The Right Questions



Those are the beginning of the right questions.

I’ve always subscribed to the notion that we have 2 ears and 1 mouth for a reason (thanks, Dad). Simply put, we should listen twice as much as we speak.

What if we can become better listeners by training ourselves to ask the right questions?

There are 2 types of questions: Open and Closed

Open questions invite the recipient of the question to pause and think, which typically leads to more informative, insightful and thought-provoking answers.

Closed questions ask the recipient to react quickly, typically with a “yes” or “no”.

Think about the last time your friend went on vacation. When they returned, did you ask them “Did you have fun?”, or did you ask “How was your vacation?”. While seemingly the same, they typically will provide very different levels of detail. {Important note: If you’d prefer your friend to not go on for 20 minutes about their Hawaiian vacation while you worked your 9-to-5, which was more like a 7-to-6, I suggest the closed question}.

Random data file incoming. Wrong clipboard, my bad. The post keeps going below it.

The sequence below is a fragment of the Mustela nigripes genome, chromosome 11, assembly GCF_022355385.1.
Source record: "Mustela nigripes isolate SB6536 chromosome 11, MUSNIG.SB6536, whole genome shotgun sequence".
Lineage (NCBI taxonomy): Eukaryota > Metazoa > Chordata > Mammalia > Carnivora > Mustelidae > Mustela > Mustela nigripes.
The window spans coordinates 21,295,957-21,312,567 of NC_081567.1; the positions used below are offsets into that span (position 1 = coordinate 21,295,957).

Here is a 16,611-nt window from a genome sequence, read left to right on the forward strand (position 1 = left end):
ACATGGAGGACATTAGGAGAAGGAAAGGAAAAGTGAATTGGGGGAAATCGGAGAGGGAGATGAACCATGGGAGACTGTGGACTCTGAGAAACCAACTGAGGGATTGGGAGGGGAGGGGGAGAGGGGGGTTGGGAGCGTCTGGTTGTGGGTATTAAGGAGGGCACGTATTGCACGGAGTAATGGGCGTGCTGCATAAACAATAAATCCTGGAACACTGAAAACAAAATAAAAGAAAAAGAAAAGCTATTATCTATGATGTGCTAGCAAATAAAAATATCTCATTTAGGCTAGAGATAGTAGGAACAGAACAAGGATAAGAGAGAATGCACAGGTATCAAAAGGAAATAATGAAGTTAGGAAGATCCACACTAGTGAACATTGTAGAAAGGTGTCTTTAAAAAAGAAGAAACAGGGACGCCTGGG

An open question will invite the recipient to expand. Think of it from a professional standpoint. Imagine you’re speaking with a colleague about an idea. After explaining the idea, you could ask: “Do you think it’s a good idea?” or you could ask “How do you feel about the idea?”. Very subtle, but the 2nd question (How…) is an invitation for your colleague to share more than a simple yes or no. You’ll get more substance, which if you truly care whether your idea has merit, you should be interested in their expanded viewpoint. By asking a closed question, you could be missing out on important feedback that could make your idea stronger or help you avoid pitfalls.

So, how do you do it?

There are a lot of great tips out there, and a simple search would lead you in a lot of promising directions.

My advice: start with your next interaction. Write down 3 open questions you can ask and see where it leads you. Retraining yourself is not easy. We have built decades of habits asking closed questions. If you work at it, you’ll become a better question asker, which will make you a better and more active listener.

Start building the habit, one interaction at a time!

Examples of open questions:

What do you think?


How do you feel about that?

What would you change?

What would you do?

How would you approach this?

What should we do differently?

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